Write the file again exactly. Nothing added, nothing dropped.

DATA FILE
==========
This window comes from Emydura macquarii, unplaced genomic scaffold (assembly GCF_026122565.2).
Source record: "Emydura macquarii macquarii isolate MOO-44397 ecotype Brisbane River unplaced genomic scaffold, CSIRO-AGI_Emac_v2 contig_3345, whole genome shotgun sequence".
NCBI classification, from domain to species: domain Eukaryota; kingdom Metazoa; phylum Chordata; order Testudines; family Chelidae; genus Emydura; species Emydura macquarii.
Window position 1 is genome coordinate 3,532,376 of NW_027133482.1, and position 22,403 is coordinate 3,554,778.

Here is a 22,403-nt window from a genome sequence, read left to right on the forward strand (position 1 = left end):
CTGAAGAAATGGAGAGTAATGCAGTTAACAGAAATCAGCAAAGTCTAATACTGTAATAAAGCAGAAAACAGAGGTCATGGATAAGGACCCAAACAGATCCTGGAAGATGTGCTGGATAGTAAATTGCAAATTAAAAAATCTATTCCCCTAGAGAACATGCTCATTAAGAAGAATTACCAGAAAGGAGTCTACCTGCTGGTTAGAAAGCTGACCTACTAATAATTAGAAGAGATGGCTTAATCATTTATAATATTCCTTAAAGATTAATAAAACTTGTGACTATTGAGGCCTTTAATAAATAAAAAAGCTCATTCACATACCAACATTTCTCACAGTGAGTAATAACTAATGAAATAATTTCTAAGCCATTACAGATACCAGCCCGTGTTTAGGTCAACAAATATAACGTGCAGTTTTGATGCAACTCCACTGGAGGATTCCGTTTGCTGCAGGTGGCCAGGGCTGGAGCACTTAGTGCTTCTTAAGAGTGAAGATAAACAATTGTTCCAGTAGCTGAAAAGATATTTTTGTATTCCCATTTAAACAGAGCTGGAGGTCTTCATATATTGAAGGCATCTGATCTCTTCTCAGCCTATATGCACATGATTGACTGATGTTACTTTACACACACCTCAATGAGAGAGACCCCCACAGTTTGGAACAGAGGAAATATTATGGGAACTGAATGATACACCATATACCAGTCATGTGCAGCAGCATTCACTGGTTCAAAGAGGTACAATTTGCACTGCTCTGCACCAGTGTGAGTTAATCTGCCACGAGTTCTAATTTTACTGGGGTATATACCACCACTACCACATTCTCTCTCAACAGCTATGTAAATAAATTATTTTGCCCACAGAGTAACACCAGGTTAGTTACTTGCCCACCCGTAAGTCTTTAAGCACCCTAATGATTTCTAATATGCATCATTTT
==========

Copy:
This window comes from Emydura macquarii, unplaced genomic scaffold (assembly GCF_026122565.2).
Source record: "Emydura macquarii macquarii isolate MOO-44397 ecotype Brisbane River unplaced genomic scaffold, CSIRO-AGI_Emac_v2 contig_3345, whole genome shotgun sequence".
NCBI classification, from domain to species: domain Eukaryota; kingdom Metazoa; phylum Chordata; order Testudines; family Chelidae; genus Emydura; species Emydura macquarii.
Window position 1 is genome coordinate 3,532,376 of NW_027133482.1, and position 22,403 is coordinate 3,554,778.

Here is a 22,403-nt window from a genome sequence, read left to right on the forward strand (position 1 = left end):
CTGAAGAAATGGAGAGTAATGCAGTTAACAGAAATCAGCAAAGTCTAATACTGTAATAAAGCAGAAAACAGAGGTCATGGATAAGGACCCAAACAGATCCTGGAAGATGTGCTGGATAGTAAATTGCAAATTAAAAAATCTATTCCCCTAGAGAACATGCTCATTAAGAAGAATTACCAGAAAGGAGTCTACCTGCTGGTTAGAAAGCTGACCTACTAATAATTAGAAGAGATGGCTTAATCATTTATAATATTCCTTAAAGATTAATAAAACTTGTGACTATTGAGGCCTTTAATAAATAAAAAAGCTCATTCACATACCAACATTTCTCACAGTGAGTAATAACTAATGAAATAATTTCTAAGCCATTACAGATACCAGCCCGTGTTTAGGTCAACAAATATAACGTGCAGTTTTGATGCAACTCCACTGGAGGATTCCGTTTGCTGCAGGTGGCCAGGGCTGGAGCACTTAGTGCTTCTTAAGAGTGAAGATAAACAATTGTTCCAGTAGCTGAAAAGATATTTTTGTATTCCCATTTAAACAGAGCTGGAGGTCTTCATATATTGAAGGCATCTGATCTCTTCTCAGCCTATATGCACATGATTGACTGATGTTACTTTACACACACCTCAATGAGAGAGACCCCCACAGTTTGGAACAGAGGAAATATTATGGGAACTGAATGATACACCATATACCAGTCATGTGCAGCAGCATTCACTGGTTCAAAGAGGTACAATTTGCACTGCTCTGCACCAGTGTGAGTTAATCTGCCACGAGTTCTAATTTTACTGGGGTATATACCACCACTACCACATTCTCTCTCAACAGCTATGTAAATAAATTATTTTGCCCACAGAGTAACACCAGGTTAGTTACTTGCCCACCCGTAAGTCTTTAAGCACCCTAATGATTTCTAATATGCATCATTTT